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QTIC shares details of five point plan to improve safety in Whitsunday waters
In response to the recent shark attacks at Cid Harbour, the Queensland Tourism Industry Council has advised of its role in working with the local industry, Tourism Whitsundays, government agencies and the relevant Ministers to find what it calls a “rational response” to the challenges posed by the incidents.
Advising that “the last thing the region needs is ongoing sensationalised coverage that has the potential to inflict more and unnecessary damage on the community and the operators”, QTIC adds “our primary concern always is and always will be visitor safety and our thoughts are with the victims and their families.”
A roundtable meeting held last Friday at Airlie Beach agreed to pursue a five-point plan and committed to ongoing safety education and new research.
The plan will include:
• $250,000 towards scientific research into shark prevalence and behaviour in Cid Harbour;
• Maintaining Cid Harbour as a no-swim zone until that assessment is complete;
• A high-profile education campaign to immediately educate locals and visitors about shark safety;
• Development of a broader SharkWISE education campaign, similar to the successful CrocWISE campaign running in North Queensland; and
• Continue to meet with industry stakeholders and experts to develop and progress responses.
Speaking after the meeting, Queensland Tourism Industry Development Minister Kate Jones stated “we’ve listened to the advice of marine scientists and the local tourism industry and have a five-point plan to improve safety in the waters off the Whitsundays.
“All the experts agree that education is the key – that’s why, as a direct result of today’s roundtable, we’ve committed to a ‘SharkWISE’ campaign to educate people about the risks of swimming in some locations.
“The recent shark attacks in Cid Harbour were unprecedented and demonstrate that we need to do more to understand shark behaviours.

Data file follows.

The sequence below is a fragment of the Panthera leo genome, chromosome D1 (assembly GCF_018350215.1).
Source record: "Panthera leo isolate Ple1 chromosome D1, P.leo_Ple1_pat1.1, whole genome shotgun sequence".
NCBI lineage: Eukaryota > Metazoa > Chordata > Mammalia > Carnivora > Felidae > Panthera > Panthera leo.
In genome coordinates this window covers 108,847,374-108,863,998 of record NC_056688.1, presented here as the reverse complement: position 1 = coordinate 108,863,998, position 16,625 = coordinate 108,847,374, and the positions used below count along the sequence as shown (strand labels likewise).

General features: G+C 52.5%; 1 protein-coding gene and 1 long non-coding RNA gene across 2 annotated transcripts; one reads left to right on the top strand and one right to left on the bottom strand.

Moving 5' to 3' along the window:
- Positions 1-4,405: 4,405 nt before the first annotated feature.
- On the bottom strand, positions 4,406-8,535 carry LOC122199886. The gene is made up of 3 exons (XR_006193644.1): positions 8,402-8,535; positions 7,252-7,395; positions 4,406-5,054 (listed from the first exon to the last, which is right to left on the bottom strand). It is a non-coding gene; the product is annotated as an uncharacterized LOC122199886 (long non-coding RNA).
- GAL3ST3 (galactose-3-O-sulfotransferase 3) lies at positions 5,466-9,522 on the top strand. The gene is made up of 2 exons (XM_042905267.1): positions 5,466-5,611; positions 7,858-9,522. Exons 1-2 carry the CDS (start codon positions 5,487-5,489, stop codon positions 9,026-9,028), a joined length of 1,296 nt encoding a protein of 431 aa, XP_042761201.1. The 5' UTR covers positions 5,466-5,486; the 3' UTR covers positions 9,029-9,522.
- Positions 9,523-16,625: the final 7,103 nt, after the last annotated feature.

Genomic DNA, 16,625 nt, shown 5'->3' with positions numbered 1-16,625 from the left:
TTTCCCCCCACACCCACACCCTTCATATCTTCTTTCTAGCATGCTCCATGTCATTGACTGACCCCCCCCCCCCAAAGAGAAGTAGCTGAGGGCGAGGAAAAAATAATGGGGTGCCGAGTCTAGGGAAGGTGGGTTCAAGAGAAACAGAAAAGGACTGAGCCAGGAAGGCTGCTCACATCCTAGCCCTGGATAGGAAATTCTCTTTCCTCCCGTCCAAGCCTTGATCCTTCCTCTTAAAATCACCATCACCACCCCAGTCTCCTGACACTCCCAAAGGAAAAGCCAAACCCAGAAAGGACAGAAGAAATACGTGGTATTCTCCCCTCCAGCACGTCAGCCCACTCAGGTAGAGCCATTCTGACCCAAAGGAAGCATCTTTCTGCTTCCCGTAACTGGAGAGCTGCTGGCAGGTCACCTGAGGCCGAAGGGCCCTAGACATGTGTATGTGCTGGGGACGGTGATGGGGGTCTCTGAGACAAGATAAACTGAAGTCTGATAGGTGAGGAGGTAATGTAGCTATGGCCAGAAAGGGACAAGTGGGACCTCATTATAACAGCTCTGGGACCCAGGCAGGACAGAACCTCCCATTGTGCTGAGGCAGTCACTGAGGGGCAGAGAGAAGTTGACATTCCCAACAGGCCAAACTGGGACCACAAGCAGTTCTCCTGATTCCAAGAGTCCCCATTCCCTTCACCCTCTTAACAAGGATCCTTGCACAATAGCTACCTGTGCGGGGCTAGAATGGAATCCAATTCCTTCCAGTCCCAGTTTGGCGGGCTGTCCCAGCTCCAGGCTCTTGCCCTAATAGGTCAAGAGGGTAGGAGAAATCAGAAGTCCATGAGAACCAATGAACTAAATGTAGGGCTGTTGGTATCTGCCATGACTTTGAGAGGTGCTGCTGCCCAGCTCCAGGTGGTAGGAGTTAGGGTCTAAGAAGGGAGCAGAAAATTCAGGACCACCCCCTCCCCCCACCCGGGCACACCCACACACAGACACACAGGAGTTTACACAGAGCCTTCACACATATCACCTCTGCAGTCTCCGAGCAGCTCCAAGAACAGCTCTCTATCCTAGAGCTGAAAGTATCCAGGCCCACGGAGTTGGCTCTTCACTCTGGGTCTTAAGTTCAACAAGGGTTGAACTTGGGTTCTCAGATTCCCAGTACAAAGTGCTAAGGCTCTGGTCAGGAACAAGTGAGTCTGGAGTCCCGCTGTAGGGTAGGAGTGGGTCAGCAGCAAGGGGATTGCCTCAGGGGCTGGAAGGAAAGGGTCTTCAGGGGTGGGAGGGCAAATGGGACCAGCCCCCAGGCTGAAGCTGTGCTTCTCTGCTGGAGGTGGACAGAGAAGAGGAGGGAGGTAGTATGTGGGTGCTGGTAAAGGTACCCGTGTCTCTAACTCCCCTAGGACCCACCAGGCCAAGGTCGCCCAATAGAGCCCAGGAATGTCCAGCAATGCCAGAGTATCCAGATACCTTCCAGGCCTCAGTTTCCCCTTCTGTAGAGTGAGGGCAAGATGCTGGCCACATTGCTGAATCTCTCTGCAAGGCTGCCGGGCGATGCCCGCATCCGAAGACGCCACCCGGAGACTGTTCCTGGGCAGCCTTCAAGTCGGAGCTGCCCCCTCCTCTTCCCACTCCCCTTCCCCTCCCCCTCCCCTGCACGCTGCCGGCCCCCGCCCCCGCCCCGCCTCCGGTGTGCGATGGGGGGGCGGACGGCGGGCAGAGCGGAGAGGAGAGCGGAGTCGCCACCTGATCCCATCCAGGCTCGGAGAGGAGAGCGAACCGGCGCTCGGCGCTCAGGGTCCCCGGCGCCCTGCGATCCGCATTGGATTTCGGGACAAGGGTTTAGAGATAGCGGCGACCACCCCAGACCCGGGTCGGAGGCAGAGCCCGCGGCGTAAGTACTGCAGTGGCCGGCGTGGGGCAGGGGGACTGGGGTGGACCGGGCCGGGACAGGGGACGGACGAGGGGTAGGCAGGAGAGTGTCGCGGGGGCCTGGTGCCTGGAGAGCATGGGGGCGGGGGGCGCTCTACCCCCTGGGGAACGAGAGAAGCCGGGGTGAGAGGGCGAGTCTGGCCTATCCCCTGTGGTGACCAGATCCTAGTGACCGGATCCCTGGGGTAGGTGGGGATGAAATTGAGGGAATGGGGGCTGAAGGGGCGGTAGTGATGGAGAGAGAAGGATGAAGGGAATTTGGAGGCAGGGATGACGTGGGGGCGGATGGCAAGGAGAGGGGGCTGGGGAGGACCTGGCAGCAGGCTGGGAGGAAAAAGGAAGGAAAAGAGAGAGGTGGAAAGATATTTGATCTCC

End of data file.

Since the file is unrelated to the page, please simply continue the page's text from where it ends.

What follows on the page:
“That’s why we’ve also committed $250,000 for research so we can get a better grasp on these behaviours.
“We acknowledge the offer by the Prime Minister to assist and request that the Federal Government, responsible for Great Barrier Reef Marine Park Authority, match our funding for this research.
“The Whitsundays is one of the most beautiful places in the world and we want to make sure people are as safe as possible when they come to visit.”
Queensland Fisheries Minister Mark Furner stated “today was all about getting stakeholders together to discuss a longer-term solution.
“Experts put forward compelling evidence about the dangers of swimming in Cid Harbour. As a result, today we’re recommending Cid Harbour as ‘no swim zone’.
“We’ve increased the amount of signage in the area and we’ll ramp up our public messaging to make sure locals and visitors, including Schoolies, are as safe as possible in the future.”
QTIC Chief Executive Daniel Gschwind said tourism operators take their duty of care to their guests very seriously, adding “we owe it to our visitors to apply the best knowledge and science to any challenge.
“We must be able to inform people accurately and truthfully about any risk they might be exposed to, and provide them with guidance on how to enjoy our wonderful environment safely."
6th November 2018 - Third Whitsundays shark attack leads to fatality
24th September 2018 - Conservationist says that Whitsundays shark attacks occurred in swimming ‘no-go zone’
22nd September 2018 - Tiger sharks killed in wake of Whitsundays tourist attacks
7th November 2017 - QTIC advocates for competitive investment in tourism marketing and events
31st October 2017 - QTIC calls for backing for strong tourism future
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